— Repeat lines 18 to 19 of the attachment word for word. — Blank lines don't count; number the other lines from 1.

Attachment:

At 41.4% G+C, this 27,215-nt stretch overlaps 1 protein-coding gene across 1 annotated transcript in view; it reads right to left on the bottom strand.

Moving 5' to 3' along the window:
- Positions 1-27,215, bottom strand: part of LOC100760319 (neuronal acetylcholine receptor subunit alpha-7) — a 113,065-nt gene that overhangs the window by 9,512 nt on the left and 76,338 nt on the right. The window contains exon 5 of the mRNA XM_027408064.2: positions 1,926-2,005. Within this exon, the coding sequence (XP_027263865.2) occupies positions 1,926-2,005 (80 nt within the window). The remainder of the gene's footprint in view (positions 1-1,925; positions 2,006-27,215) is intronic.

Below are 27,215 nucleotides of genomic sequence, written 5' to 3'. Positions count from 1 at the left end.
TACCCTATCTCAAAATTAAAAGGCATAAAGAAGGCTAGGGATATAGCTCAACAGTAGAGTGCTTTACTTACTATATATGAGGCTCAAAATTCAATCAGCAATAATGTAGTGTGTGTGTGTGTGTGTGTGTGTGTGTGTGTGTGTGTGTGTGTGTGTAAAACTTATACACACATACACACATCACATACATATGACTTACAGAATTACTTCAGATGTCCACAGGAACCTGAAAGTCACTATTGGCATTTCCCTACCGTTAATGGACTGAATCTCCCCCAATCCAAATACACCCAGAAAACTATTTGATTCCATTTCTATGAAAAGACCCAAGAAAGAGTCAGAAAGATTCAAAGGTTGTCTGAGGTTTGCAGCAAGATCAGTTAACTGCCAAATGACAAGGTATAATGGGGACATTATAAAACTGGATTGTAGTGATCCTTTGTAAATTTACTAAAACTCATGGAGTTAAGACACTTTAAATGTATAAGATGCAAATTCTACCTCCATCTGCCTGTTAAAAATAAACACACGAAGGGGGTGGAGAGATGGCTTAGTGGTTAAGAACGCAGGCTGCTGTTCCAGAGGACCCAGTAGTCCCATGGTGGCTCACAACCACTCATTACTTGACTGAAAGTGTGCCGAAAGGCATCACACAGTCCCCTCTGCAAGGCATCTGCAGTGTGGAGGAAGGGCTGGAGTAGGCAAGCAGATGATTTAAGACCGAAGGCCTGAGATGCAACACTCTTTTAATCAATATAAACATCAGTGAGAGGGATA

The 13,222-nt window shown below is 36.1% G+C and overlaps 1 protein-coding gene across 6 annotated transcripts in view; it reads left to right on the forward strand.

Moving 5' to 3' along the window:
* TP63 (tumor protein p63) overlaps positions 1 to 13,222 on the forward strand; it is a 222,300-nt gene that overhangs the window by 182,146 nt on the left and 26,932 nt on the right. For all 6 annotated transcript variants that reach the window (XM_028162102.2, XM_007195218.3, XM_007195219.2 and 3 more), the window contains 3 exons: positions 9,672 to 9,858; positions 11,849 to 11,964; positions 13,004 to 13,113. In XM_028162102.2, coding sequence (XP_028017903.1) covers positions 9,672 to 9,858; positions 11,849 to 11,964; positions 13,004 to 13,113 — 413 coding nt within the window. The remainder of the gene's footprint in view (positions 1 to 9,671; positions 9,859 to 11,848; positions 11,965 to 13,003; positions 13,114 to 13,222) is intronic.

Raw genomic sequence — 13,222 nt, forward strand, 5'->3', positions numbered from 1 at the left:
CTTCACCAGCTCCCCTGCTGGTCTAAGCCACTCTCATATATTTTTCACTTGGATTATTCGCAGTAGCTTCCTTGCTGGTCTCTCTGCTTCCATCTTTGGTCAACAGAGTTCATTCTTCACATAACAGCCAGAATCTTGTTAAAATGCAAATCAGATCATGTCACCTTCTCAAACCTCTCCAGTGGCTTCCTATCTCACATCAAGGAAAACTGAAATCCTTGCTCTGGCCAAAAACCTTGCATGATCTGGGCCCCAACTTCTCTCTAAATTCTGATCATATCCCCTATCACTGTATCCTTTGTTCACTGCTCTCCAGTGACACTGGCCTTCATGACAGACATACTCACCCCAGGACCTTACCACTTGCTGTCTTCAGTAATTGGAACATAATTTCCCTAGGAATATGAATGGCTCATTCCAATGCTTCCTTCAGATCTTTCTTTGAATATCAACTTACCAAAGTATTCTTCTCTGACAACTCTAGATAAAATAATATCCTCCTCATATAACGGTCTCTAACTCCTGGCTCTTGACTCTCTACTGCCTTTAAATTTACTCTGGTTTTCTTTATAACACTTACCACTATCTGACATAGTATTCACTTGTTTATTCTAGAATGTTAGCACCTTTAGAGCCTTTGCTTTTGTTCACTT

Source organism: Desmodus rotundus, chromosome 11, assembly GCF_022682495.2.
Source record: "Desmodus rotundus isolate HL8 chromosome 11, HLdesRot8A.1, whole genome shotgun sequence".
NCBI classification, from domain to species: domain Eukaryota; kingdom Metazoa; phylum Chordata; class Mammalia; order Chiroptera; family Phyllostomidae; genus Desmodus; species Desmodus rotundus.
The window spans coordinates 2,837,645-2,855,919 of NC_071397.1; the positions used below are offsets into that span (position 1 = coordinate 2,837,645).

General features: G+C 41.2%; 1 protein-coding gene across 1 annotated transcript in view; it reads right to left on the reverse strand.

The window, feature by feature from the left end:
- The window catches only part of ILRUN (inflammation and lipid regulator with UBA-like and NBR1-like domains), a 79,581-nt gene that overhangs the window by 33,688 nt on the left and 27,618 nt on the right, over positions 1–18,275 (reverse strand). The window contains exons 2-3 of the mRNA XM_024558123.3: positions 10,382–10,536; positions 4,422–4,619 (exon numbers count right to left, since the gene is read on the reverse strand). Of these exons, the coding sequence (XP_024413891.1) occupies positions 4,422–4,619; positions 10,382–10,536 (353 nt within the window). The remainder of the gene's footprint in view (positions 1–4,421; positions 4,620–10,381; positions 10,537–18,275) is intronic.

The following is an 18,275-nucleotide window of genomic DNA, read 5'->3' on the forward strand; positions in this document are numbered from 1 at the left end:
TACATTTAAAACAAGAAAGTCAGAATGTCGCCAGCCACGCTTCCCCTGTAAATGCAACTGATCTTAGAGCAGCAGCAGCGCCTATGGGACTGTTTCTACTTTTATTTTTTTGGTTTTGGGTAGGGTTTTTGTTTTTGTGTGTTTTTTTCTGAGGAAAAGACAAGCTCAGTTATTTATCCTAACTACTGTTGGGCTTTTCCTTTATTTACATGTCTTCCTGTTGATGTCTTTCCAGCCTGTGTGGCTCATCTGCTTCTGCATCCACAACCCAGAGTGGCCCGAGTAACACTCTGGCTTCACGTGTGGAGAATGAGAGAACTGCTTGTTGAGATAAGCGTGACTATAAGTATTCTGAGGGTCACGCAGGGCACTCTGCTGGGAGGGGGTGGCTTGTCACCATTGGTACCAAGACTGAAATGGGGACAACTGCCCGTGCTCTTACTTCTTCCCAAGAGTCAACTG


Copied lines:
The following is an 18,275-nucleotide window of genomic DNA, read 5'->3' on the forward strand; positions in this document are numbered from 1 at the left end:
TACATTTAAAACAAGAAAGTCAGAATGTCGCCAGCCACGCTTCCCCTGTAAATGCAACTGATCTTAGAGCAGCAGCAGCGCCTATGGGACTGTTTCTACTTTTATTTTTTTGGTTTTGGGTAGGGTTTTTGTTTTTGTGTGTTTTTTTCTGAGGAAAAGACAAGCTCAGTTATTTATCCTAACTACTGTTGGGCTTTTCCTTTATTTACATGTCTTCCTGTTGATGTCTTTCCAGCCTGTGTGGCTCATCTGCTTCTGCATCCACAACCCAGAGTGGCCCGAGTAACACTCTGGCTTCACGTGTGGAGAATGAGAGAACTGCTTGTTGAGATAAGCGTGACTATAAGTATTCTGAGGGTCACGCAGGGCACTCTGCTGGGAGGGGGTGGCTTGTCACCATTGGTACCAAGACTGAAATGGGGACAACTGCCCGTGCTCTTACTTCTTCCCAAGAGTCAACTG